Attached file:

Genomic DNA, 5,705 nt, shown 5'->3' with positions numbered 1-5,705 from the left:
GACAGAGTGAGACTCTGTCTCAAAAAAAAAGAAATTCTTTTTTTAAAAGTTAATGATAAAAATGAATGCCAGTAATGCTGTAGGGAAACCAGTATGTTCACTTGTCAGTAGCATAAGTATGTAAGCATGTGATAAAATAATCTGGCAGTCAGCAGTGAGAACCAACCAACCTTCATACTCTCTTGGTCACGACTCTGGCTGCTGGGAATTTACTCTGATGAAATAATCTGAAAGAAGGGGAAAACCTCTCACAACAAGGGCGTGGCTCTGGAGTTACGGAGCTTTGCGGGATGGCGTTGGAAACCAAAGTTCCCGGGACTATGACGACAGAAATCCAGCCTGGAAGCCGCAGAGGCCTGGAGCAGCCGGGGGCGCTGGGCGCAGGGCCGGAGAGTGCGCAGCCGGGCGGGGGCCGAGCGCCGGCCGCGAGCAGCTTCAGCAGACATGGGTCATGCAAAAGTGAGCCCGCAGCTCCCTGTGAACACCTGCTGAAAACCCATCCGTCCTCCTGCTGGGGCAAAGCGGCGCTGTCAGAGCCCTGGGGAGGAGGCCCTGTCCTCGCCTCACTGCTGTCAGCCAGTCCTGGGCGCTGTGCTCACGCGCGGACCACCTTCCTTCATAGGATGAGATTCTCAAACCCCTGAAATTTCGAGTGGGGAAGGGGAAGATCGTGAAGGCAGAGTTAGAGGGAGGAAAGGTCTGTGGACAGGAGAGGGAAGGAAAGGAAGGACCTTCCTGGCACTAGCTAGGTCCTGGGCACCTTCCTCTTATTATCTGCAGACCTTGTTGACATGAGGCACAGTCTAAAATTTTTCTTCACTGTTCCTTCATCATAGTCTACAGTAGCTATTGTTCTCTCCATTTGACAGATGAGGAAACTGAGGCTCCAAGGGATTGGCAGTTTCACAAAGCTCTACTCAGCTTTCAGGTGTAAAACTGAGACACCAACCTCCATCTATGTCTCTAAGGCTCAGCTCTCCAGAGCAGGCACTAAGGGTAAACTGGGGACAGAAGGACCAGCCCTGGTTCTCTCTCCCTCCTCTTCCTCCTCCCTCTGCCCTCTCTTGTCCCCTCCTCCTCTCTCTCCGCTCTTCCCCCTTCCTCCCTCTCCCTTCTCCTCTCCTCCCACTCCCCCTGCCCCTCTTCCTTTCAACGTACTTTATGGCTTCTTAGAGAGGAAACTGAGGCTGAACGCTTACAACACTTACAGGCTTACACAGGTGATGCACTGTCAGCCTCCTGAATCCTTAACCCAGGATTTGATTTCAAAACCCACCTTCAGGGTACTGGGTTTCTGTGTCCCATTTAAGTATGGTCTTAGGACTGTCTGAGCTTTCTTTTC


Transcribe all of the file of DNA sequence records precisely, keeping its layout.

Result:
Genomic DNA, 5,705 nt, shown 5'->3' with positions numbered 1-5,705 from the left:
GACAGAGTGAGACTCTGTCTCAAAAAAAAAGAAATTCTTTTTTTAAAAGTTAATGATAAAAATGAATGCCAGTAATGCTGTAGGGAAACCAGTATGTTCACTTGTCAGTAGCATAAGTATGTAAGCATGTGATAAAATAATCTGGCAGTCAGCAGTGAGAACCAACCAACCTTCATACTCTCTTGGTCACGACTCTGGCTGCTGGGAATTTACTCTGATGAAATAATCTGAAAGAAGGGGAAAACCTCTCACAACAAGGGCGTGGCTCTGGAGTTACGGAGCTTTGCGGGATGGCGTTGGAAACCAAAGTTCCCGGGACTATGACGACAGAAATCCAGCCTGGAAGCCGCAGAGGCCTGGAGCAGCCGGGGGCGCTGGGCGCAGGGCCGGAGAGTGCGCAGCCGGGCGGGGGCCGAGCGCCGGCCGCGAGCAGCTTCAGCAGACATGGGTCATGCAAAAGTGAGCCCGCAGCTCCCTGTGAACACCTGCTGAAAACCCATCCGTCCTCCTGCTGGGGCAAAGCGGCGCTGTCAGAGCCCTGGGGAGGAGGCCCTGTCCTCGCCTCACTGCTGTCAGCCAGTCCTGGGCGCTGTGCTCACGCGCGGACCACCTTCCTTCATAGGATGAGATTCTCAAACCCCTGAAATTTCGAGTGGGGAAGGGGAAGATCGTGAAGGCAGAGTTAGAGGGAGGAAAGGTCTGTGGACAGGAGAGGGAAGGAAAGGAAGGACCTTCCTGGCACTAGCTAGGTCCTGGGCACCTTCCTCTTATTATCTGCAGACCTTGTTGACATGAGGCACAGTCTAAAATTTTTCTTCACTGTTCCTTCATCATAGTCTACAGTAGCTATTGTTCTCTCCATTTGACAGATGAGGAAACTGAGGCTCCAAGGGATTGGCAGTTTCACAAAGCTCTACTCAGCTTTCAGGTGTAAAACTGAGACACCAACCTCCATCTATGTCTCTAAGGCTCAGCTCTCCAGAGCAGGCACTAAGGGTAAACTGGGGACAGAAGGACCAGCCCTGGTTCTCTCTCCCTCCTCTTCCTCCTCCCTCTGCCCTCTCTTGTCCCCTCCTCCTCTCTCTCCGCTCTTCCCCCTTCCTCCCTCTCCCTTCTCCTCTCCTCCCACTCCCCCTGCCCCTCTTCCTTTCAACGTACTTTATGGCTTCTTAGAGAGGAAACTGAGGCTGAACGCTTACAACACTTACAGGCTTACACAGGTGATGCACTGTCAGCCTCCTGAATCCTTAACCCAGGATTTGATTTCAAAACCCACCTTCAGGGTACTGGGTTTCTGTGTCCCATTTAAGTATGGTCTTAGGACTGTCTGAGCTTTCTTTTC